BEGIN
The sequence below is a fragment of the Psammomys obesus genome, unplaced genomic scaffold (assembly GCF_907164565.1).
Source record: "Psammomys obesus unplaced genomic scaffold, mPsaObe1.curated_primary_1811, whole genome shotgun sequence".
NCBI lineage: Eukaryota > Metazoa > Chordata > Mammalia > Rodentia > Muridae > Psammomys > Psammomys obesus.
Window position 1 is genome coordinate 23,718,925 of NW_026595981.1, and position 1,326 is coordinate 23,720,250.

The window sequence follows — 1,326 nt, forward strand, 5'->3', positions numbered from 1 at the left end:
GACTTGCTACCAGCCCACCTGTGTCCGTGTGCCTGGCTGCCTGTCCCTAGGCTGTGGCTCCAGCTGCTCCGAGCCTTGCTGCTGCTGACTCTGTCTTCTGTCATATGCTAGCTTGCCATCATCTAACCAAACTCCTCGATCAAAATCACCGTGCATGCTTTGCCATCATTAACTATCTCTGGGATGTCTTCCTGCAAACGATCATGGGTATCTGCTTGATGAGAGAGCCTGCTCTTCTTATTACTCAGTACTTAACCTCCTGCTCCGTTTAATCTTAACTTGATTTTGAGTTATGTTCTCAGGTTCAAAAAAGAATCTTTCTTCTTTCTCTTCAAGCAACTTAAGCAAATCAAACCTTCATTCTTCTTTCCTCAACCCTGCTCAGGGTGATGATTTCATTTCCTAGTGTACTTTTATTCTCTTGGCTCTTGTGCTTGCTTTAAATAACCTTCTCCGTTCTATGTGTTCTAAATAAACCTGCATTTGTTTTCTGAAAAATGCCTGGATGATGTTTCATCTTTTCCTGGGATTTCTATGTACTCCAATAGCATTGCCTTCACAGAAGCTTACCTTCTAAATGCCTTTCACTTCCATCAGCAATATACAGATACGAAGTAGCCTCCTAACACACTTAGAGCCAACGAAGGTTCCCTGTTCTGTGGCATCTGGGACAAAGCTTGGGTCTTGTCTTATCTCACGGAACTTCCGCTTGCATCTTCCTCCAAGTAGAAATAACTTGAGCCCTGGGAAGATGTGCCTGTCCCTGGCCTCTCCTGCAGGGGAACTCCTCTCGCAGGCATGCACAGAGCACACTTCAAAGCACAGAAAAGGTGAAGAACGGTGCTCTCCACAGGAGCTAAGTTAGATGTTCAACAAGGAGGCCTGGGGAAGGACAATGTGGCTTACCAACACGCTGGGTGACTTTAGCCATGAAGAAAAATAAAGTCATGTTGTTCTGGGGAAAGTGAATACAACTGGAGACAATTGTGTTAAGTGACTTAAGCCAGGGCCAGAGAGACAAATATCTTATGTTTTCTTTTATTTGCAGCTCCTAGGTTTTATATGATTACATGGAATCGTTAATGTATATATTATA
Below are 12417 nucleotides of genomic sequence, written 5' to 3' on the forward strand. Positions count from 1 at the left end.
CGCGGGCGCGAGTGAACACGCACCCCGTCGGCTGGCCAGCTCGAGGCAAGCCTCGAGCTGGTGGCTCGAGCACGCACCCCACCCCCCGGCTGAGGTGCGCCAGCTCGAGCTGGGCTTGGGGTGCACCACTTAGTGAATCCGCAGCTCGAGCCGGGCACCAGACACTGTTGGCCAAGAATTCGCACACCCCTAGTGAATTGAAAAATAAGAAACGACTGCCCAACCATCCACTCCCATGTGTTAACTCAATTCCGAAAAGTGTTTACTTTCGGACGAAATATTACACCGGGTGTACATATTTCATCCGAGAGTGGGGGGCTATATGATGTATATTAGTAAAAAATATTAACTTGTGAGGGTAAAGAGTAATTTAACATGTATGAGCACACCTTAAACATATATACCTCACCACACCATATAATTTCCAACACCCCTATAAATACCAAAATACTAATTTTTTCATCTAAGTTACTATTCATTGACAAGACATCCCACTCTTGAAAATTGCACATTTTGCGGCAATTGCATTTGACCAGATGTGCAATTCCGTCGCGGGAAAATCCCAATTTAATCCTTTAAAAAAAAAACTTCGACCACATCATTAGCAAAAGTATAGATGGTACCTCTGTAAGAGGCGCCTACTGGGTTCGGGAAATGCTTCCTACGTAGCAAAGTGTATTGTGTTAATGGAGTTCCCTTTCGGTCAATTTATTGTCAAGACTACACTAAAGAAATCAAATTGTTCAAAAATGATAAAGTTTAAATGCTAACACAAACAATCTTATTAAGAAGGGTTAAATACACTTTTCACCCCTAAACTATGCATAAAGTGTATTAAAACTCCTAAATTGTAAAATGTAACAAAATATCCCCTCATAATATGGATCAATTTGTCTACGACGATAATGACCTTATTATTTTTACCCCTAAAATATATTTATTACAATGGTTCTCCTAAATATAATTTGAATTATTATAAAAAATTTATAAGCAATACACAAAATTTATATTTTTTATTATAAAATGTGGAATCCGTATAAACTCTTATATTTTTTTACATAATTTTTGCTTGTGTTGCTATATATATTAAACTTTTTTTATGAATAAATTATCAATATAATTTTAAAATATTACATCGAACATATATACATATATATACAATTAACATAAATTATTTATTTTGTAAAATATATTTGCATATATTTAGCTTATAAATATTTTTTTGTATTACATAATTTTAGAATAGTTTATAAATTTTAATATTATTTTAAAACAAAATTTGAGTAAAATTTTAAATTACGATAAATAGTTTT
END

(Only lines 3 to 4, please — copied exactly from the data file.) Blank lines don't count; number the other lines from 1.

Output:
NCBI lineage: Eukaryota > Metazoa > Chordata > Mammalia > Rodentia > Muridae > Psammomys > Psammomys obesus.
Window position 1 is genome coordinate 23,718,925 of NW_026595981.1, and position 1,326 is coordinate 23,720,250.